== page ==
According to Ryan, spirulina is the bacteria that everyone should be talking about. Purportedly containing enough nutrients to be a
total food source, he expects his family will be able to survive on 10-20 grams of the stuff per day.
Looking a bit closer, spirulina is not all it’s cracked up to be. However, it
comes pretty close. Compared to other plants, it is a relatively complete source of amino acids. While it technically contains all eight amino acids, there are far lower concentrations of lysine and methionine than animal based sources. However, compared to plant sources of protein such as soybeans and other legumes it is a better source.
In addition to protein, spirulina is a tremendous source of B1, B2 , copper, and iron.
Culturing of spirulina is relatively easy and only requires
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distilled water and the means to control pH. Live strains of spirulina can be found at the university of Austin TX culture collection of algae. This is one of the few places that will ship live spirulina to you!
Earth Worms for Food
This isn’t the first time we have seen entomophagy on Doomsday Preppers and it probably won’t be the last. According to the show, they are consumed in 90 countries world wide. Even some restaurants stateside have been coming around to the idea of eating earthworms. Are they actually a viable source of nutrients?
According to an analysis on the earthworms consumed in Venezuela, earthworms are a serious competitor as a protein source. With over 60% of dry weight consisting of protein, earthworms also contain a complete source of the essential amino acids. In addition, they are a good source of iron and contain almost as much calcium as cow’s milk!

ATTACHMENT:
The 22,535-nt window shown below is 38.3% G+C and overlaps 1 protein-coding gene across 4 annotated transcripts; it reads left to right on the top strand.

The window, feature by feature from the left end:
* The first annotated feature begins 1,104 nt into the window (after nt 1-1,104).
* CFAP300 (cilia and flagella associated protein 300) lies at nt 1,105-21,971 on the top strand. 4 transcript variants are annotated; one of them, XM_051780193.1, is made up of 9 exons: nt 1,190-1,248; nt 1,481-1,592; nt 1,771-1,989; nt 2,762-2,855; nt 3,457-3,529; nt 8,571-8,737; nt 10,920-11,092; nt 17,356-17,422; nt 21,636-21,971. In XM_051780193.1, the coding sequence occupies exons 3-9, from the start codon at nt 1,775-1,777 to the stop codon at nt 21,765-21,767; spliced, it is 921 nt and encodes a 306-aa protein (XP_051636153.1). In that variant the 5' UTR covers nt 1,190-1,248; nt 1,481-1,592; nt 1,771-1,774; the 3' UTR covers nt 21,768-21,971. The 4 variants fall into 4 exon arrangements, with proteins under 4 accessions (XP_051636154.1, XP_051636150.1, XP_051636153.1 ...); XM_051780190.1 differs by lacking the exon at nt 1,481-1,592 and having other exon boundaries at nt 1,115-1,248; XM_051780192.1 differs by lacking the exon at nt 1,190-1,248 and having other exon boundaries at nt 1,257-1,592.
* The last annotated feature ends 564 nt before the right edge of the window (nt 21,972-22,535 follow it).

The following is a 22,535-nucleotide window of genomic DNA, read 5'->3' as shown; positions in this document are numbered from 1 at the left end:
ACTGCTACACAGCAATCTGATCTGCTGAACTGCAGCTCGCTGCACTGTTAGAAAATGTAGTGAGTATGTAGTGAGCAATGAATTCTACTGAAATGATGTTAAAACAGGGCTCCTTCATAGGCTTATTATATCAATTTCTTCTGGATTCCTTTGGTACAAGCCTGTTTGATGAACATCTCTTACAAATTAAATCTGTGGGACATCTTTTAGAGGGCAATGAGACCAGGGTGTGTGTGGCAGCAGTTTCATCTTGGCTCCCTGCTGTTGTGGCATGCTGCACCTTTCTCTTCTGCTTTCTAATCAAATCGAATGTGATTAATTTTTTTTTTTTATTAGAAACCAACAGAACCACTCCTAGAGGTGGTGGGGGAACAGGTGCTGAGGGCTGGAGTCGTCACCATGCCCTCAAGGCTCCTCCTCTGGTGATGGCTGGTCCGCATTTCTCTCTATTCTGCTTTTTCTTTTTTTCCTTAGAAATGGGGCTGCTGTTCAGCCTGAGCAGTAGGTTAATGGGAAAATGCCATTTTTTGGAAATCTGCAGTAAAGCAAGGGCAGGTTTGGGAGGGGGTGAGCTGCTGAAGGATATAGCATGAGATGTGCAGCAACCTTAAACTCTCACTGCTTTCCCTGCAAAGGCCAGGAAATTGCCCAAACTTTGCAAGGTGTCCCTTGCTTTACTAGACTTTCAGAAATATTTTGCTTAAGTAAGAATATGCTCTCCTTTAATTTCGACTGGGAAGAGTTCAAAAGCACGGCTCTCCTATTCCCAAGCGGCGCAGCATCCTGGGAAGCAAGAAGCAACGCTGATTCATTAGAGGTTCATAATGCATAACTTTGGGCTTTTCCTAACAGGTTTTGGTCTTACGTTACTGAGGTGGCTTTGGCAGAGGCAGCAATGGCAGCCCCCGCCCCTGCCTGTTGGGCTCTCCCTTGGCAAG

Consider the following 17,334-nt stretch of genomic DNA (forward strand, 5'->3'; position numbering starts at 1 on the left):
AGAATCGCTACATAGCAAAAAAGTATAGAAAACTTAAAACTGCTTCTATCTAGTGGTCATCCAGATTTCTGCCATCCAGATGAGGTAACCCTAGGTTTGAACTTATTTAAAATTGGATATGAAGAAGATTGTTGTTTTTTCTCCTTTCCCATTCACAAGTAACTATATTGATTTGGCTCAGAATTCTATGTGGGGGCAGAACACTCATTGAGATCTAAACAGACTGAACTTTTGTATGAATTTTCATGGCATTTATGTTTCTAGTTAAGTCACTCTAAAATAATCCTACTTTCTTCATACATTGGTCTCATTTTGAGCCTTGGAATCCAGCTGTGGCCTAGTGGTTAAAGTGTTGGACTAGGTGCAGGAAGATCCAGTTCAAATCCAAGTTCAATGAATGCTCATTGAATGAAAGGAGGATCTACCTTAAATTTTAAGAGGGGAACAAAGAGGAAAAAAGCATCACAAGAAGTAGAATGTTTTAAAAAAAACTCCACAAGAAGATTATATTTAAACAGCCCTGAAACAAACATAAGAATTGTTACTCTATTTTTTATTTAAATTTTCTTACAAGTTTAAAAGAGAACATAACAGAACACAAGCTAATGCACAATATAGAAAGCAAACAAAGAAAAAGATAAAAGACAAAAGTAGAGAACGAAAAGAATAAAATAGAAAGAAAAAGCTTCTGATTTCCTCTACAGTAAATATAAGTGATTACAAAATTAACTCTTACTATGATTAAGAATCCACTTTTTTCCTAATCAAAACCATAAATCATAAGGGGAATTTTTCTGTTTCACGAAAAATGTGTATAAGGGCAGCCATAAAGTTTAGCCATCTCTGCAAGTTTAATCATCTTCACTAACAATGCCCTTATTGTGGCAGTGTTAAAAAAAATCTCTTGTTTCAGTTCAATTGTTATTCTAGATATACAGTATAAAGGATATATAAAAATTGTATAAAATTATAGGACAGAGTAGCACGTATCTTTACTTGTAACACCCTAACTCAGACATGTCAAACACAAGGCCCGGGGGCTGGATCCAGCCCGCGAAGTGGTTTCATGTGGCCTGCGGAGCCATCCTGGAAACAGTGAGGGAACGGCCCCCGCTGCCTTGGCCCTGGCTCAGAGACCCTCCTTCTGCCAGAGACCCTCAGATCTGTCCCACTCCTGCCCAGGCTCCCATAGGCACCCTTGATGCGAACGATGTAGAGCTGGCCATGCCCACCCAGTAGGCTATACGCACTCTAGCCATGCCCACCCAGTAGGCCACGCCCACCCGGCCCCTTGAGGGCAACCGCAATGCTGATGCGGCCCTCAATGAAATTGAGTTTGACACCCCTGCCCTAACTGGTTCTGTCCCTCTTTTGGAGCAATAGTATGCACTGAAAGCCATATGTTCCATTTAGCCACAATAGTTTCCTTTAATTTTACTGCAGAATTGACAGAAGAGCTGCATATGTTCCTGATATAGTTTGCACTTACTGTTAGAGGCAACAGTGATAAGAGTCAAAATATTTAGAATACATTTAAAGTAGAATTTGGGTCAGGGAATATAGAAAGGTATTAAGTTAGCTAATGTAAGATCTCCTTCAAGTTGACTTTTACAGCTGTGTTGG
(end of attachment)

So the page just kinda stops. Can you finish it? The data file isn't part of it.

Aboriginal Skills and Small Game
The final unconventional food that Ryan consumed on his segment was a wild caught field mouse. Using a deadfall trap, one of the oldest traps known to man, one can harvest all sorts of small game in the local area. This can be considered an aboriginal skill, favored by some of my personal favorites such as Chris Nyerges ad Cody Lundin. They can be used in almost any environment and are simple enough that even a child could be taught to do it.
From a pure calorie perspective, setting up deadfalls with the goal of catching field mice might be a losing proposition. As the show pointed out, Ryan would need to eat 17 mice to stay above water from a caloric perspective. With so little meat that skinning becomes a challenge, it is not a very efficient way to stay alive.
Another thing to be considered is the cost of getting those calories. Setting up traps and checking them burns calories, maybe more than the haul would be on any other day. Making larger deadfalls for game like rabbits could be a better option. Better yet, raising rabbits would provide an emergency source of rodent meat if it’s absolutely needed.